Longstanding Flagstaff gallery carries on legacy in new location

Longstanding Flagstaff gallery carries on legacy in new location

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After almost two months of renovations, Holly Averbeck proudly welcomed the community into Arizona Handmade Gallery/Fire on the Mountain’s new location for a soft opening during this month’s First Friday ArtWalk on Feb. 7. Almost 600 friends, supporters and community members stopped in to celebrate the large space previously occupied by Puchteca Indian Goods for more than 40 years.

Large west-facing windows bring in an abundance of natural light that shines through glass artwork, inviting passersby to step in and see what’s being offered in the newly renovated space.

“It was a lot of do it yourself, but I believe that creating something beautiful for downtown Flagstaff is worth it,” Averbeck said. “The town is worth it, and I’m not giving up yet.”

Arizona Handmade Gallery has been a mainstay of the community along San Francisco Street for almost 30 years. When Averbeck and her husband George, a glass blower, bought the place in 2010, they kept the name and added on George’s gallery, Fire on the Mountain. The face of downtown Flagstaff has steadily been changing, though, with local shops closing their doors and skylines rising. When Puchteca owner Steve Beiser announced his retirement last year, Averbeck began considering expanding her business to take over the historic space.

“Over time, as I talked to him about who was approaching him [as buyers], which were bars and a Chinese restaurant, I began to think, that should be a gallery,” Averbeck said.

She is hoping to carry on Beiser’s legacy—one of fostering lifelong connections—by continuing to host the artists who sold their work there.  

“The diversity in Flagstaff is wonderful, and it’s something to celebrate, not to close the doors against,” Averbeck said. “I have had some of his artists approach me and there are others I’m calling, so we’ll see.”

Now Hand and Fire Gallery (as Averbeck and her husband have fondly combined their two gallery names) is located on the other side of San Francisco Street facing several other women-owned businesses, and its proprietors are finding it still has some life to give.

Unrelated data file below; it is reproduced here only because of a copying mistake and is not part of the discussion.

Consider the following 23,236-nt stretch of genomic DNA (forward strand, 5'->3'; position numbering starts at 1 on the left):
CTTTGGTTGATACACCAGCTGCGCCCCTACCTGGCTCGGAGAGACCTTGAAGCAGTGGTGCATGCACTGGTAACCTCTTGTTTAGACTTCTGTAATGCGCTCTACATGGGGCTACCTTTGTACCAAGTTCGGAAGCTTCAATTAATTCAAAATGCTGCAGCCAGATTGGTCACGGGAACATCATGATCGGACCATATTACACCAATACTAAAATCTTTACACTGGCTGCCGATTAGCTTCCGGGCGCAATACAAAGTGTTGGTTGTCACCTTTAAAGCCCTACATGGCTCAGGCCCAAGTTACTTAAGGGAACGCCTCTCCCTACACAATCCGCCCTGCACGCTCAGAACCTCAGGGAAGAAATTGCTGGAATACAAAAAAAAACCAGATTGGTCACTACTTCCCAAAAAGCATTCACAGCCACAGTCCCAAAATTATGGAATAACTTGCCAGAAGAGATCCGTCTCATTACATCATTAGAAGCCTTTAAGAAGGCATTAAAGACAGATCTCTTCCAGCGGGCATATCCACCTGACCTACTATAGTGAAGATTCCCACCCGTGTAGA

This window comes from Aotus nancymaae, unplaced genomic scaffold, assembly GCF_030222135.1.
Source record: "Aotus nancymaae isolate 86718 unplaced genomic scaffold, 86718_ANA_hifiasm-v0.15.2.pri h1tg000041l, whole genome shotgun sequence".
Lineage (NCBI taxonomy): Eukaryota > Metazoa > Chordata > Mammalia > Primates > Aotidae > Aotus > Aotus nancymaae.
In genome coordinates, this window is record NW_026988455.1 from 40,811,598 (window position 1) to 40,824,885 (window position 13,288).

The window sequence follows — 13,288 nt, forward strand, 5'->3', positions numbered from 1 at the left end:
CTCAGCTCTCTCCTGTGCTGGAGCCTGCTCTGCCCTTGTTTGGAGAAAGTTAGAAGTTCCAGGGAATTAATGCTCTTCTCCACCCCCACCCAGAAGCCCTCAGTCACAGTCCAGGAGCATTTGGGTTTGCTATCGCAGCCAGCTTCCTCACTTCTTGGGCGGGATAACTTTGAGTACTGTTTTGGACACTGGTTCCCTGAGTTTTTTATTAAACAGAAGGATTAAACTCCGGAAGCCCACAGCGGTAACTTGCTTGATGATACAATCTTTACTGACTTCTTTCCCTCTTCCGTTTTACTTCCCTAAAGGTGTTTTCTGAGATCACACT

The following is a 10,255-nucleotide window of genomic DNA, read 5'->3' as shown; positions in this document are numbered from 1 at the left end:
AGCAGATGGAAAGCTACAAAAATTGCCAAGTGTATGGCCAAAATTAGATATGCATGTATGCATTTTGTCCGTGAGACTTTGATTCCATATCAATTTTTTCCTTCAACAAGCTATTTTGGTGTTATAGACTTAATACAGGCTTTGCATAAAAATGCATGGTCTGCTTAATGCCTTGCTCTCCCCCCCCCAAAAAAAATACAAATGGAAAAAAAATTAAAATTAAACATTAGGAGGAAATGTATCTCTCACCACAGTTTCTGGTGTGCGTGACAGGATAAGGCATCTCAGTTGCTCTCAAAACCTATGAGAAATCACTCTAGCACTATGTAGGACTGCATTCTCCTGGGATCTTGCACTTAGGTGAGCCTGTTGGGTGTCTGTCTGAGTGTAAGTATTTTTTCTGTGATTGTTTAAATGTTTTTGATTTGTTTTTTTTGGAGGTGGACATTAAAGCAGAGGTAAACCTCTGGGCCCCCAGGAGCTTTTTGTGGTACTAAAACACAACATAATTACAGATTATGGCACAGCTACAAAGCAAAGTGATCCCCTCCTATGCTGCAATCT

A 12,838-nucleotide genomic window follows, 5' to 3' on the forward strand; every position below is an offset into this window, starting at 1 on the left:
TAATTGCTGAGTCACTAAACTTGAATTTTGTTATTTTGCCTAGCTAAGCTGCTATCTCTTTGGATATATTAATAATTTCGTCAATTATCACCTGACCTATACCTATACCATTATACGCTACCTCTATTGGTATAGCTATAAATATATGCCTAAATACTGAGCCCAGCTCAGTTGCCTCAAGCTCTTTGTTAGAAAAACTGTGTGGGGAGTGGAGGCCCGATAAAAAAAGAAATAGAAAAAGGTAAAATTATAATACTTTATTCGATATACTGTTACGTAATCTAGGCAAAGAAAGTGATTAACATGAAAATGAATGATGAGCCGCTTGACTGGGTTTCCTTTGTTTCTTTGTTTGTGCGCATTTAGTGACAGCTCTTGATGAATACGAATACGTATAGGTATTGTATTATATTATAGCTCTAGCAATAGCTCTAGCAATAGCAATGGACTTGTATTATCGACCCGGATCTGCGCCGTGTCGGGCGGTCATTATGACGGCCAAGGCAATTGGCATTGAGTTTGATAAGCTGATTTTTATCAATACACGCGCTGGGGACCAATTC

“Every couple of years I try to go somewhere I’ve never been, just look at art in a different place, and last year I was in Peru,” Averbeck said. “I saw so much that inspired me as a gallery owner, just keeping alive an ancient tradition of fine arts and craft.”

Averbeck gets by with help from employees like Stephanie Stinski, who has been with the business for the past five years. As a writer and occasional metalworking artist, Stinski said she appreciates being able to share ideas with the artists who supply the gallery with its wide variety of wares, from jewelry and pottery to dyed silk and vibrant canvases.

“There are people who are retired and this is what they’ve wanted to do for a really long time, and then there are people who are younger and starting out, and then there are those who have made it their career,” she said. “It’s really fun to see what they bring to the table.”

Stinski also enjoys meeting travelers on their way to or from the Grand Canyon who take the time to explore what downtown has to offer. Visitors from France, China and Latvia provide her with new ways to view art, the world and its people.

“I think that an art space is just a really open and welcoming space where people from other parts of the world can feel like they can have a conversation,” Stinski said. “Holly has put so much work into this place. She really does care. She could have retired, and this is what she chose to do.”


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